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UCLA Fans May Yet Have Reason to Cheer at End of This Season

October 22, 1994

Year after year, Bruin football fans traverse the season on the same emotional trail.

First, they hope UCLA goes undefeated and wins the national championship. That dream is usually squelched the first or second week.

Then, they wish for a Pac-10 championship and Rose Bowl trip. But as soon as that light fades, true Bruin fans get down to their most passionate desire: that the Bruins LOSE EVERY GAME the rest of the year and finally get Terry Donahue fired!

Take heart, Bruin fans, 2-9 might be just what we need.





Question: What do these three colleges have in common:

1. Alabama (hired Homer Smith from UCLA).

2. Colorado (hired Rick Neuheisel from UCLA).

3. Texas A&M (fired Bob Toledo and recommended him to UCLA).

Answer: Each is undefeated and in the top 10.


San Luis Obispo


Those long-suffering Bruin fans who continue to desperately hope that the UCLA athletic hierarchy will fire Terry Donahue are doomed to endless disappointment. From 1989 to 1991, Donahue's record was 17-16-1. The response of (Chancellor Charles) Young and (Athletic Director Peter) Dalis was to give him a three-year contract extension. Since then, Donahue has gone 16-14, and his contract now runs through 1998.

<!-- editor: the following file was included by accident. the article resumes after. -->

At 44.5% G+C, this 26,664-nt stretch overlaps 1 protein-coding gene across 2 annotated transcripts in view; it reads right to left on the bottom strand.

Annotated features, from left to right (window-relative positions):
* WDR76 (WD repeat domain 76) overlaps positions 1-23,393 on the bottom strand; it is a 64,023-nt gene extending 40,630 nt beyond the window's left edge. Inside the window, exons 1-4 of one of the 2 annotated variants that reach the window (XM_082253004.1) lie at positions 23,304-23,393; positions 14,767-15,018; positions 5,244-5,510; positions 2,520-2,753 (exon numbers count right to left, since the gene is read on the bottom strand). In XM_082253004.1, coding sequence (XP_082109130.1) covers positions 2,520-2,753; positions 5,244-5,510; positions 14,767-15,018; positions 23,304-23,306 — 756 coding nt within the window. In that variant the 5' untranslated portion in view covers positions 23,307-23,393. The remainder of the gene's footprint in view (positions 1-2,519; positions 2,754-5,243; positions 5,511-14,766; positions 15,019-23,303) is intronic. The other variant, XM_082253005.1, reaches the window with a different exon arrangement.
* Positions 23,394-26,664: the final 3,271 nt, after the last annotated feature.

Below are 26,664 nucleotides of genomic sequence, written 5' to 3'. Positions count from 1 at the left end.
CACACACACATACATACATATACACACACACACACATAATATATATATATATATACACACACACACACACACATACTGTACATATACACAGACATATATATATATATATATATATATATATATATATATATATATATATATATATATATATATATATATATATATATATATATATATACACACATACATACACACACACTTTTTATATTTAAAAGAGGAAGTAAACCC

Time and again, the athletic administration has shown that it combines stupidity with stubbornness in unparalleled measure. The only possible hope is an absolute revolt from the heretofore sullen but acquiescent alumni and boosters, and the implosion of the entire athletic program. Maybe then a phoenix can rise from the ashes of this once-proud program.


Sherman Oaks


It has long been commonly known among the Bruin football faithful that Terry Donahue has worked tirelessly at lowering the high expectations of his players and UCLA fans.

Somehow, in 1988, the Bruins held the No. 1 spot for 13 short days until they blew a 27-6 third-quarter lead, at home, to Washington State and lost, 34-30. Since that bleak day, Donahue has gone on to accumulate a stellar record of 36-31-1, which has certainly taught all UCLA fans a lesson and killed any such foolish talk of striving to win a national championship.

As at all other schools, the football program generates the income to field all the other men's and women's teams. However, as revenues have continued to drop at UCLA, Pete Dalis, instead of going out and getting a top-notch coach, has inexplicably decided to eliminate entire programs.

For the last 30 years, UCLA has routinely won NCAA titles in virtually every sport, yet somehow accepts mediocrity in the one sport that never wins a national title and carries the burden of funding the entire athletic department.

Enough is enough.



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